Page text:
The “Electric Etch” project takes the classic Etch-a-Sketch® toy and turns it into a non-volatile, continuous-line display capable of drawing the current time and text messages.
On the classic Etch-a-Sketch, it is notably difficult to draw shapes by hand that involve elements any more complex than simple horizontal and vertical lines. That’s why we decided to motorize this toy and apply our knowledge of circuitry, software, and mechanics for a curious mix of retro playthings and high-tech embedded microcontroller applications. Not only did we want to slap accurate motors on the Etch-a-Sketch’s knobs, but we also sought to implement a tipping mechanism that would completely remove manual manipulation from the handheld toy. It would draw and erase completely autonomously, with accuracy and speed that is otherwise unattainable by hand. The end result met our expectations and revealed many the challenges involved in combining mechanics, electronics, and software in one project.
High Level Design
When we set about brainstorming ideas for an ECE 4760 final project, we wanted to involve a good mix of software, electronics, and mechanics. As we looked to the web for inspiration, we stumbled across a curious project by Angela Yuan: a motorized Etch-a-Sketch that would draw the time once every minute and then erase itself. We immediately found this mix of retro childhood toys and high technology attractive; it had the potential to involve significant mechanics, a fair bit of software, and high-power motor circuitry – just what we were looking for. Angela’s project – itself inspired by the work of Scott Ferguson – looked quite polished, and it was apparent that she had access to complex CNC machinery and expensive mechanical components, such as laser cutters and belt drives. These resources were out of our reach and budget, and so we decided that making a comparably-polished motorized Etch-a-Sketch would be both challenging and fun. To differentiate our project from Angela’s, we wanted to use a full-sized Etch-a-Sketch (not the “Pocket” version in her project), and add the feature of printing arbitrary messages on the screen through an RS-232-based interface running on a PC. This proved to be a project with many challenges and caveats, but in the end we learned much and were satisfied with our result.
The most significant mathematics involved in our project dealt with drawing lines of arbitrary slopes in an efficient manner on an 8-bit microcontroller which had no floating-point unit. As line-drawing was one of the first applications of computer graphics, it was a well-documented problem with solutions dating back to the early 1960’s. The line-drawing algorithm developed Jack Bresenham at IBM in 1962 was used for efficiently computing quantized approximations of lines between two arbitrary points for applications such as linear plotters. In the Lab 4 exercise of ECE 4760, sample code was provided to compute arbitrary line rasterization into a screen buffer. The algorithm used therein was specifically optimized for low-level, limited-computing calculation that involves no multiplication or division, and instead is implemented using only integer arithmetic: addition, subtraction, shifts, and comparisons. For details about this method of optimized line drawing, see the University of North Carolina line-drawing algorithm web page. It works by iterating over the longer dimension of a line between two x-y points to ensure that the slope is always less than one, which in turn enables the use of integer-only operations, allowing the algorithm to be very fast.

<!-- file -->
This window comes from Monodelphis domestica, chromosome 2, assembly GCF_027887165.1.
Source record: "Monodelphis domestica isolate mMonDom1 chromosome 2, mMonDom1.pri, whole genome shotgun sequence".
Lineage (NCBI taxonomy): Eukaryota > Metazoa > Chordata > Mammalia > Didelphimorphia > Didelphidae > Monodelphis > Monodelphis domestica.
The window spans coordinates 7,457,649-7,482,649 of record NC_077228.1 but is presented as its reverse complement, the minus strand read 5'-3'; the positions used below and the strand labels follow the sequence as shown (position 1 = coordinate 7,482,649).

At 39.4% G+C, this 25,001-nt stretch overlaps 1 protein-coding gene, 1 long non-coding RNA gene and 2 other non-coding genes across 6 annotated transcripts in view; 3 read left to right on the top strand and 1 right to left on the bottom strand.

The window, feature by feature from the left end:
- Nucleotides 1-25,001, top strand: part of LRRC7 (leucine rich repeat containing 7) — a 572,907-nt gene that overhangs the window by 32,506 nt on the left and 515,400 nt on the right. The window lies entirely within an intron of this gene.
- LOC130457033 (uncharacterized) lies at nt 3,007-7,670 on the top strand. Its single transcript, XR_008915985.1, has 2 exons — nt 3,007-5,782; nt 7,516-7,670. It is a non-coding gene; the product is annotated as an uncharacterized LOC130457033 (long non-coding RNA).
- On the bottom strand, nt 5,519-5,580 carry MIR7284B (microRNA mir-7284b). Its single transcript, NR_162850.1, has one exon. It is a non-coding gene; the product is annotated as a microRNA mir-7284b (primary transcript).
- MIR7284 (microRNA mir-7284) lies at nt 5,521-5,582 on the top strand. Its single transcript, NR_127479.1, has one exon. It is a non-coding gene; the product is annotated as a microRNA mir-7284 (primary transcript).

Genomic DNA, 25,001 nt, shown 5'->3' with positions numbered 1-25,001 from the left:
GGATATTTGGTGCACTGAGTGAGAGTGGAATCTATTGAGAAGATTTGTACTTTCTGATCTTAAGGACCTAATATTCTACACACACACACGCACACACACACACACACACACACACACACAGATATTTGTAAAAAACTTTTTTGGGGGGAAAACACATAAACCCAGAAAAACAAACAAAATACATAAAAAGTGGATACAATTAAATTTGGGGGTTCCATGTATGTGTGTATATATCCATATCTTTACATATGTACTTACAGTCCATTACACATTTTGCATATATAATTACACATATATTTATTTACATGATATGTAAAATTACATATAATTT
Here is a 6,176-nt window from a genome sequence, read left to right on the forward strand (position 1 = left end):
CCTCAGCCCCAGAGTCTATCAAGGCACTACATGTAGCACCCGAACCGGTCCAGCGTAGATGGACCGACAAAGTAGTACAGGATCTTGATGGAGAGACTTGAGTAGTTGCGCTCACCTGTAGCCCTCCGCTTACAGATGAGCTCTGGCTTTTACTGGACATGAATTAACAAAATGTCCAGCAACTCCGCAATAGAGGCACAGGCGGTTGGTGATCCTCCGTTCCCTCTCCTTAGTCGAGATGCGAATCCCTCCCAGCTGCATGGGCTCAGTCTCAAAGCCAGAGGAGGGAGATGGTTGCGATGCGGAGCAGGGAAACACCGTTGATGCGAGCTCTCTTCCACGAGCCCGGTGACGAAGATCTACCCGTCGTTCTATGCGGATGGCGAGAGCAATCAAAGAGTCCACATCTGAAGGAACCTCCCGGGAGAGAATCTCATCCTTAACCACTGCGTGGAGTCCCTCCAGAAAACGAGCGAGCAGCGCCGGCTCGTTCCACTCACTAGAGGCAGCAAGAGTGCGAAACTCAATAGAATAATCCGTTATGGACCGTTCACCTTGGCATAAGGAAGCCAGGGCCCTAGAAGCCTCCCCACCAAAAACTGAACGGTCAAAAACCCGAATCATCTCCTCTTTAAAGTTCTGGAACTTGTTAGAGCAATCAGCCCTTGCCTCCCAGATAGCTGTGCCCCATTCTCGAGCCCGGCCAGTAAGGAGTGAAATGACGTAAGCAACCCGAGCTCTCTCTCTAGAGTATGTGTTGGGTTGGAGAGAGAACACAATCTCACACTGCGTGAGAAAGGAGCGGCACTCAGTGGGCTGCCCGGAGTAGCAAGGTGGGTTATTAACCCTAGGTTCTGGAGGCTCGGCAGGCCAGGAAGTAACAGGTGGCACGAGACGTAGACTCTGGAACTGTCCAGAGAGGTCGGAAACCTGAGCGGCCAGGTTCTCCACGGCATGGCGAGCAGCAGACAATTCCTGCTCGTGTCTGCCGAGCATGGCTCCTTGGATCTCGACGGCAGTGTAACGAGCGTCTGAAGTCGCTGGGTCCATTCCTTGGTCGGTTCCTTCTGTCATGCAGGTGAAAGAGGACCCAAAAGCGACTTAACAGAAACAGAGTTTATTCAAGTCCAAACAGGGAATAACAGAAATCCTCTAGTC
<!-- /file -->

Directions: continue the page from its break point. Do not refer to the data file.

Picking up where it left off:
As used in our project, the algorithm is modified to progress the horizontal and vertical stepper motors which directly drive the Etch-a-Sketch’s respective knobs. The stepper motors we chose to do this job provided for very high accuracy; at 400 steps per revolution, they allowed us to define the Etch-a-Sketch’s screen space with a rough resolution of 2000 horizontal increments and 1300 vertical – far more than we expected and, quite frankly, needed. This resolution was also flawed by the Etch-a-Sketch’s considerable mechanical backlash – a problem discussed later. By abstracting the function of line drawing to an act of going from the current point on the screen to a desired point by a straight line, we were able to define alphanumeric characters and common punctuations as a set of x-y points. These x-y points mapped to absolute positions on the Etch-a-Sketch’s screen, and moving its cursor between them was a matter of updating the desired position in software.
To generate 42 character mappings (10 numbers, 26 capital letters, and 5 punctuations and a space), we wrote scripts in MatLab that allowed us to rapidly produce good-looking characters with accuracy by plotting the points in MatLab figures. For the curved lines of numbers like “8” and letters like “G”, we used sinusoidal and elliptical functions to generate coordinates of various arcs. The curves were approximated with points connected by straight lines. The more simple characters, like the number 1, were defined in about 10 points, whereas the complex, curvy characters, like the letter S, had upwards of 72 points. To simplify the drawing of all the characters, their points were defined in x-y coordinates relative to an “anchor point” which was near the bottom left of the letter. This also allowed us to arbitrarily scale the size of the letters by simply multiplying all their coordinates by a set factor and aspect ratio. The MatLab scripts also output the final coordinates automatically in a format understood by the C compiler used in the AVR development tools.